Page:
When Jim McCrery, a former Louisiana congressman, urged lawmakers last month to pursue entitlement cuts and tax reform, he was introduced on television as a leader of Fix the Debt, a group of business executives and onetime legislators who have become Washington’s most visible and best-financed advocates for reining in the federal deficit.
Mr. McCrery did not mention his day job: a lobbyist with Capitol Counsel L.L.C. His clients have included the Alliance for Savings and Investment, a group of large companies pushing to maintain low tax rates on dividend income, and the Win America Campaign, a coalition of multinational corporations that lobbied for a one-time “repatriation holiday” allowing them to move offshore profits back home without paying taxes.
In Washington’s running battles over taxes and spending, Mr. McCrery and his colleagues at Fix the Debt have lent a public-spirited, elder-statesman sheen to the cause of deficit reduction. Leading up to the fiscal negotiations, they set up grass-roots chapters around the country, met with President Obama and his aides, and hosted private breakfasts for lawmakers on Capitol Hill. In recent days, Fix the Debt has redoubled its efforts, starting a new national advertising campaign and calling on Mr. Obama and Congress to revise the tax code and reduce long-term spending on entitlement programs.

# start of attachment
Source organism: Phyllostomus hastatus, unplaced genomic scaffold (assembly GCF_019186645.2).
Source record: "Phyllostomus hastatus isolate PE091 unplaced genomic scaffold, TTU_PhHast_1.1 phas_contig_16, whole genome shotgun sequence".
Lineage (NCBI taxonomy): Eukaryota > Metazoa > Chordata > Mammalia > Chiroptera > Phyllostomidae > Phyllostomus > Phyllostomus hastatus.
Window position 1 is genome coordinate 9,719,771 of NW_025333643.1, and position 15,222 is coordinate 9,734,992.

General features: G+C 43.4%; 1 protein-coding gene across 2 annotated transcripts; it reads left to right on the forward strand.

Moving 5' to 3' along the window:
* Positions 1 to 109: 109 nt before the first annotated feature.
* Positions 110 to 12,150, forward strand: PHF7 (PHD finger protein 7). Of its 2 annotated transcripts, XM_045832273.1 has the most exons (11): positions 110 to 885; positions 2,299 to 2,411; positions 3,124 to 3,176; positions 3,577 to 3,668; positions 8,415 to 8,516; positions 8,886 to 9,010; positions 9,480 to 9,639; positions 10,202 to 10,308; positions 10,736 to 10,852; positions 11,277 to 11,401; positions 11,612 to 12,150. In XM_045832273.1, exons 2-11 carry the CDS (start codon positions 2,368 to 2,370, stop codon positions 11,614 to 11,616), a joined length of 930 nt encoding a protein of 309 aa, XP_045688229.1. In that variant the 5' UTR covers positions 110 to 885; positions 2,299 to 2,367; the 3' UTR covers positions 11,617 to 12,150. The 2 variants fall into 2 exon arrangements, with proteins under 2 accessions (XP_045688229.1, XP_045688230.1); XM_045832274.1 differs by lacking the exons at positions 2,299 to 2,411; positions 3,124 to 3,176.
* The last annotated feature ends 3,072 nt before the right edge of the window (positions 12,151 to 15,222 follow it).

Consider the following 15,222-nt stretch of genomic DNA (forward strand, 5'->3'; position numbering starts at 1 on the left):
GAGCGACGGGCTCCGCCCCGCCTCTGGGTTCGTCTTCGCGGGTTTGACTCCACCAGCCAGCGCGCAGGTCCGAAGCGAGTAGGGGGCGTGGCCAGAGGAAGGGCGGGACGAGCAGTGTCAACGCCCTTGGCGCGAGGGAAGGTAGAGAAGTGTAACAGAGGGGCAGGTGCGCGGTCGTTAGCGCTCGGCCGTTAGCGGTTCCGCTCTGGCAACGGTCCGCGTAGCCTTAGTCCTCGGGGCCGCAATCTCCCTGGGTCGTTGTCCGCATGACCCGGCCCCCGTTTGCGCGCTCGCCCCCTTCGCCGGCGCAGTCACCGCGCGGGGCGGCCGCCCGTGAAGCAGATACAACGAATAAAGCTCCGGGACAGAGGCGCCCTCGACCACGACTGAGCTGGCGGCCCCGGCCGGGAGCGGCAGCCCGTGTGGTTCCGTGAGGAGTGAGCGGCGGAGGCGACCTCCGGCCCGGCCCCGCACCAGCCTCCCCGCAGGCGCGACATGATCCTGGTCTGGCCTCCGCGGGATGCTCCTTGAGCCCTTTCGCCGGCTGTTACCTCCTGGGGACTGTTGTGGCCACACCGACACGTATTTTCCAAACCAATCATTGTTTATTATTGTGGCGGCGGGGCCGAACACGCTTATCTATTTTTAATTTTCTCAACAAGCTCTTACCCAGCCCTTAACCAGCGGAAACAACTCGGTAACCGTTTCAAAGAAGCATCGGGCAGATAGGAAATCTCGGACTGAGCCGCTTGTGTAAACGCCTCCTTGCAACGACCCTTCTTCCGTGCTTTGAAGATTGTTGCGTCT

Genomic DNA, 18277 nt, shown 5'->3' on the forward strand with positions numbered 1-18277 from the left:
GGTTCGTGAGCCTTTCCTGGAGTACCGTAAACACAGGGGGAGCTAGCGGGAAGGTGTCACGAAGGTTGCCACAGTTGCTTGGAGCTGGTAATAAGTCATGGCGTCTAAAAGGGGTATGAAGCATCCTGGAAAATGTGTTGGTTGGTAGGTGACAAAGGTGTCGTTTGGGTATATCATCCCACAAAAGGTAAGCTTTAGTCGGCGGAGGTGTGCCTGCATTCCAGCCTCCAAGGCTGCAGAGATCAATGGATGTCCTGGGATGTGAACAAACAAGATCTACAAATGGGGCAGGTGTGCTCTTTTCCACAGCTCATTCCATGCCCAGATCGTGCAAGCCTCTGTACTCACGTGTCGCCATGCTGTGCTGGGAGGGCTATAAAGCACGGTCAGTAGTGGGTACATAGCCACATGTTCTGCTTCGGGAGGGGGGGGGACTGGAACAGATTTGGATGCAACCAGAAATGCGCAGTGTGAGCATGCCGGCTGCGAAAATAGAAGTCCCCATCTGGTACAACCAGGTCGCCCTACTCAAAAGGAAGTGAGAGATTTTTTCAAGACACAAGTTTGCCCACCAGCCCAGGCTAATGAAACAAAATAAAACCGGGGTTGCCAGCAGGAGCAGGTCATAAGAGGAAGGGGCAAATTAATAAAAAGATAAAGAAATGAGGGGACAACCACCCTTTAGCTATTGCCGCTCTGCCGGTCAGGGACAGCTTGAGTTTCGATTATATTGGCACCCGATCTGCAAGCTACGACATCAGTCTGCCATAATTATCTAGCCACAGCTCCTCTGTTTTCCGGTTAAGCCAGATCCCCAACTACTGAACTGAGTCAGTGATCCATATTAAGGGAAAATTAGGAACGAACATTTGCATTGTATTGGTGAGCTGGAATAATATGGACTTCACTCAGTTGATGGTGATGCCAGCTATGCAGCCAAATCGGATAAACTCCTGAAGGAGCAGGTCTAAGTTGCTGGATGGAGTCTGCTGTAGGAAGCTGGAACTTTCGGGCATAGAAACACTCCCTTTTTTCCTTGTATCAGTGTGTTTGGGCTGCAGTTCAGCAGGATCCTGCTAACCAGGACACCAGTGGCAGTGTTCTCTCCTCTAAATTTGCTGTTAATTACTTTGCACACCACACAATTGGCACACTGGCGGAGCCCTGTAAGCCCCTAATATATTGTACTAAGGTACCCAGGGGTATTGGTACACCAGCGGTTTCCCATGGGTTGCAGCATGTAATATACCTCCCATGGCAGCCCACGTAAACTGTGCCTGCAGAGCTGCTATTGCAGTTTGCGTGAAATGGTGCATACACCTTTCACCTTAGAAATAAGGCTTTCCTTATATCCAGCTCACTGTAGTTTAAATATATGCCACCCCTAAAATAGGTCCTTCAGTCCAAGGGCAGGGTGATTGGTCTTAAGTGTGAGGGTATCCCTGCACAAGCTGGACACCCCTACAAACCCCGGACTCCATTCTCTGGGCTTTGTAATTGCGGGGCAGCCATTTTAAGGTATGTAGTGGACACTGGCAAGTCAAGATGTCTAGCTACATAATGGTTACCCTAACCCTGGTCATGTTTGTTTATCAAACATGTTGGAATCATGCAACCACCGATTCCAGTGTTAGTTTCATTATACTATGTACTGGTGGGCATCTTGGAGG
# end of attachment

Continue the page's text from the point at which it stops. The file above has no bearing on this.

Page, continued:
But in the weeks ahead, many of the campaign’s members will be juggling their private interests with their public goals: they are also lobbyists, board members or executives for corporations that have worked aggressively to shape the contours of federal spending and taxes, including many of the tax breaks that would be at the heart of any broad overhaul. While Fix the Debt criticized the recent fiscal deal between Mr. Obama and lawmakers, saying it did not do enough to cut spending or close tax loopholes, companies and industries linked to the organization emerged with significant victories on taxes and other policies.